The Big Lebowski once appeared on Walton's Mountain, as the first writer John-Boy ever meets
Richard Thomas said his episode with David Huddleston was one of his favorites.
"Are you a writer?" John-Boy marvels when he meets A.J. Covington in The Waltons episode "The Literary Man." The episode finds John-Boy in utter awe to have a real writer in his company, and this "real" writer A.J. takes advantage of the boy's enthusiasm by becoming pretentiously prescriptive on the best way for John-Boy to become a writer, too.
"The writing has to come first," A.J. tells John-Boy. "Leave kith and kin behind without ever looking back."
For this episode, A.J. Covington is played by David Huddleston, who you likely recognize from his iconic comedic roles as the actual Big Lebowski in The Big Lebowski and Mayor Olson Johnson in Blazing Saddles. He's an amazingly memorable character actor who once humbly told the Santa Fe New Mexican of his impressive acting career, "I've had a very, very, very good run at this stuff."
For Richard Thomas, the actor who originated the role of John-Boy, he said Huddleston remained one of his favorite guest stars on The Waltons, right up there with Sissy Spacek and Ron Howard.
Huddleston's part was particularly juicy because the episode that he appears in has an extremely meta plot that ends with Huddleston's character urging John-Boy to basically create The Waltons:
"Don't waste your life searching for the one big story you were born to write. Write the little stories. Who knows, the sum total of them might be the big one. Write about Walton's Mountain, your feelings about your family and this place, just the way you've been doing. Write about how it is to be young and confused and poor, groping, but supported by a strong father and a loving mother, surrounded by brothers and sisters that pester and irritate you, but care about you. Try to capture that in words, John-Boy. That's as big a challenge as the Klondike or the white whale or flying the Atlantic Ocean alone. It was too big for me, but I think you just might be up to it."
Since John-Boy is a character inspired by Earl Hamner's real life, this is essentially the moment on the show where Hamner playfully reimagines the impetus for The Waltons itself, the very show we're watching.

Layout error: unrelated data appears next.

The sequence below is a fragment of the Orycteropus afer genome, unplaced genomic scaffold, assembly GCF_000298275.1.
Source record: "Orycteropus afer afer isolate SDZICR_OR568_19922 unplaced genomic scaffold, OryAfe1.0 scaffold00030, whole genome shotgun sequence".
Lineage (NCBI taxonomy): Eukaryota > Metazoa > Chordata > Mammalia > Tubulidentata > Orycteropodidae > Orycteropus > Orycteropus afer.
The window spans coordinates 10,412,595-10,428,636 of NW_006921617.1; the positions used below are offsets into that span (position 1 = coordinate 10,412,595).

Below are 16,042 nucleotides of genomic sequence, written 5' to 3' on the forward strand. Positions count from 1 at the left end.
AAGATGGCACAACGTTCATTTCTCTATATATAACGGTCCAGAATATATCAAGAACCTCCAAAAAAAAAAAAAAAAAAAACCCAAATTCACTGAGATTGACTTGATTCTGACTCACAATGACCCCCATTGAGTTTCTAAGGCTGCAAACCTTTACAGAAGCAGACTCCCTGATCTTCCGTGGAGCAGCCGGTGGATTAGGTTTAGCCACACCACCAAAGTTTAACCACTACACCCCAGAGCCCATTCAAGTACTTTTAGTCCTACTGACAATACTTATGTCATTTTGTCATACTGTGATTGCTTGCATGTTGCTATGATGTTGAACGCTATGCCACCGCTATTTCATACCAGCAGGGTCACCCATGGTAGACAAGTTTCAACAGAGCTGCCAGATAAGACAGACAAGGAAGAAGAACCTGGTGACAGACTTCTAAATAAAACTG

By the end of the episode, A.J. leaves the mountain, and we're led to believe he'll never come back, which is in line with the mythology of his wayfaring character.
However, three years later, A.J. Covington did return to Walton's Mountain, but unfortunately, he was not played by David Huddleston.
In "The Abdication," A.J. is played by the actor George Dzundza, who stepped into Huddleston's shoes. Perhaps Huddleston was just too busy for TV after appearing in Blazing Saddles?
If that's the case, we can be sure there are no bad feelings about giving away his role on The Waltons, since Huddleston has said of his time on Blazing Saddles, "It was probably the most fun I ever had on a set."
Or maybe The Waltons called and Huddleston just turned down the part, because there weren't enough good lines. We're just speculating here, but that's what he did when Mel Brooks offered him the role of the mayor in Blazing Saddles, prompting Brooks himself to call Huddleston and demand to know how he could be so bold: "You'd turn down a Mel Brooks picture?" Huddleston told him there just wasn't enough of a part there for him.
Famously, Brooks then had Huddleston over for lunch and they went through the script. Brooks let Huddleston take any lines he wanted from other characters until the part of the mayor was big enough for him to say yes.
If you've seen The Big Lebowski, you know that Huddleston was a character actor who always seemed to carry a twinkle in his eye. A similar winking pomp can be found in his portrayal of A.J. Covington, who delivers many incisive lines to inspire John-Boy to doubt he has what it takes to become a writer on The Waltons. On re-watch, the episode is every bit as fun as Thomas remembered.
Thomas loved rising to the level of great actors who guest-starred on his show, and Huddleston honed his chops as an actor doing movies with stars like John Wayne, Jimmy Stewart, Gregory Peck, and Bette Davis. Huddleston was never the star like Thomas, but always a supporting actor.
Looking back on his career, Huddleston definitely said he loved performing with the greats just like Thomas, but he also had a fondness for his early days on Westerns, including his four appearances on Gunsmoke.
"I loved doing particularly the Westerns," Huddleston told Roanoke.com.
Western TV fans, just like Thomas, held a special place in their hearts for Huddleston, likely a little more familiar with his range than fans of his cult movies. Huddleston once told the Santa Few New Mexican that Western fans still approached him when he was out doing errands like grocery shopping. In the interview, he warmly recalled a recent event where a young fan told him, "I saw you in Gunsmoke last night and you were damn good."
That's the essence of being a classic TV fan right there: connecting all the dots on where the best character actors come from, and as this fan in the grocery store could see as plainly as any of us, Huddleston was definitely one of a kind, and one of the best.